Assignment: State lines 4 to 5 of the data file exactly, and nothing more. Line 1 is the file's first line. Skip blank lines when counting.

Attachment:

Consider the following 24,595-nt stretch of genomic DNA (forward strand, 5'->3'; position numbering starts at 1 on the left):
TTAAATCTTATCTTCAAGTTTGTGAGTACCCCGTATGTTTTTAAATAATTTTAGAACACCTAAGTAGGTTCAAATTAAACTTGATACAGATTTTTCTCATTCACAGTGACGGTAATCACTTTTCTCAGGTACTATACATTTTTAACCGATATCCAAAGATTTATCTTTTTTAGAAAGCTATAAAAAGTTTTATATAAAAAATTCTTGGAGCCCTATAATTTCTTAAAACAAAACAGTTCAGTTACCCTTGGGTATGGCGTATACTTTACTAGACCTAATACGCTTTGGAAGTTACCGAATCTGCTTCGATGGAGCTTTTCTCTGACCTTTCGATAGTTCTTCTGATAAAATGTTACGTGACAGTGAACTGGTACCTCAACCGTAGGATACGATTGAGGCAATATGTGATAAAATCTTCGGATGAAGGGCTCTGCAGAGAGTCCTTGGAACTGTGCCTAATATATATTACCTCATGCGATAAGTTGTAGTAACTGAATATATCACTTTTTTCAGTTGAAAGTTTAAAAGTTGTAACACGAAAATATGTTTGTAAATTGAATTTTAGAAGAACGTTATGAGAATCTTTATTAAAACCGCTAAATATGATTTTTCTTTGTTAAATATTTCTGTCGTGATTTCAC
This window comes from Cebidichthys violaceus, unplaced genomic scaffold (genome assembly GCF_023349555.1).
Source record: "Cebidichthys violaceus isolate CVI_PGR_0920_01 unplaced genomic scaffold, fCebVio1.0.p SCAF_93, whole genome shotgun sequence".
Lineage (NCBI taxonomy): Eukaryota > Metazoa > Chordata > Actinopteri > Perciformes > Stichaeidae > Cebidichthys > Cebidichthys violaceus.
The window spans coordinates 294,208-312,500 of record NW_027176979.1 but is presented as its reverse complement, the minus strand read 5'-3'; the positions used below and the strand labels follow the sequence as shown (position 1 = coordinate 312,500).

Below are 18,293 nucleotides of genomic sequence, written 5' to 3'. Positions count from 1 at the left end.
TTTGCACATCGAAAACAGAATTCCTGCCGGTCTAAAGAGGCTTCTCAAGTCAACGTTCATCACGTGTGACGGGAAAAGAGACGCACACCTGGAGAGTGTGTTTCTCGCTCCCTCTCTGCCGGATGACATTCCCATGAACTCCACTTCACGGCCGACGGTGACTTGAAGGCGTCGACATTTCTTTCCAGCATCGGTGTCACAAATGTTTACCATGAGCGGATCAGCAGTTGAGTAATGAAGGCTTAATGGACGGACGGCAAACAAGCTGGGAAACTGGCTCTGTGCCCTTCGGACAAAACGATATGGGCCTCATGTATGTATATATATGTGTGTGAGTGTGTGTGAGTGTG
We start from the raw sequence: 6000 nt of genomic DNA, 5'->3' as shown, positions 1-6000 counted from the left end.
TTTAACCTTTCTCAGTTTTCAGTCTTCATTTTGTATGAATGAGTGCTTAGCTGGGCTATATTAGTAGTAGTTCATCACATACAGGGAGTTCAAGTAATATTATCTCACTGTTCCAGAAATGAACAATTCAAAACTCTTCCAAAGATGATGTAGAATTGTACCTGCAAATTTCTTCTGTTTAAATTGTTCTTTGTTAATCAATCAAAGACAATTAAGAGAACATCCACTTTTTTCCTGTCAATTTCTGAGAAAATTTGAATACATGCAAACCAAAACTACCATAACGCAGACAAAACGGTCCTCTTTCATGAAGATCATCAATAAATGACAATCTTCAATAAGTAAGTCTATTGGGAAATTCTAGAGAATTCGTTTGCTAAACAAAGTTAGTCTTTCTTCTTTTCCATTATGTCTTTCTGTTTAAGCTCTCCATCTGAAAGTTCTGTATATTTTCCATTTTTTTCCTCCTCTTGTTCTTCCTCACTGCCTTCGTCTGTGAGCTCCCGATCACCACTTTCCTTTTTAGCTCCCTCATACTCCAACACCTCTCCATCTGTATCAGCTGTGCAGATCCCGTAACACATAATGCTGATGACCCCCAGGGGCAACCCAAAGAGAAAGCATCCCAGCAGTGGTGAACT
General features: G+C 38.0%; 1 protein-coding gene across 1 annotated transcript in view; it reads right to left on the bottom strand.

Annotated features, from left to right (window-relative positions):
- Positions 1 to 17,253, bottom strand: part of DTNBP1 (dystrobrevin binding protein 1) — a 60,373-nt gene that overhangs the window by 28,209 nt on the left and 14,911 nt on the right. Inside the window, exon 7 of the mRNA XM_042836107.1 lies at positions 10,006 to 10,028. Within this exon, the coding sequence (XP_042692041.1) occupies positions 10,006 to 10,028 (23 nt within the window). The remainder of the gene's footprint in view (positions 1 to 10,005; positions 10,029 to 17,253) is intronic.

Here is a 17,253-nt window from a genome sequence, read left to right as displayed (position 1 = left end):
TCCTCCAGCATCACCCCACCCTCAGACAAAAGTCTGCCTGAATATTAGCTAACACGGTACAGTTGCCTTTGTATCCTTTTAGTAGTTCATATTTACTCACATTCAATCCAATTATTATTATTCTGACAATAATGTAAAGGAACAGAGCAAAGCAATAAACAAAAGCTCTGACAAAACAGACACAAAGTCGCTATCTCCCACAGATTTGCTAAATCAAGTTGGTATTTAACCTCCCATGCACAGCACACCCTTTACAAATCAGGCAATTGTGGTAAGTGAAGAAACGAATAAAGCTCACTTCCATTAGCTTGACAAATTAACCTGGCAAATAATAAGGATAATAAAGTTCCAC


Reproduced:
Source record: "Cebidichthys violaceus isolate CVI_PGR_0920_01 unplaced genomic scaffold, fCebVio1.0.p SCAF_93, whole genome shotgun sequence".
Lineage (NCBI taxonomy): Eukaryota > Metazoa > Chordata > Actinopteri > Perciformes > Stichaeidae > Cebidichthys > Cebidichthys violaceus.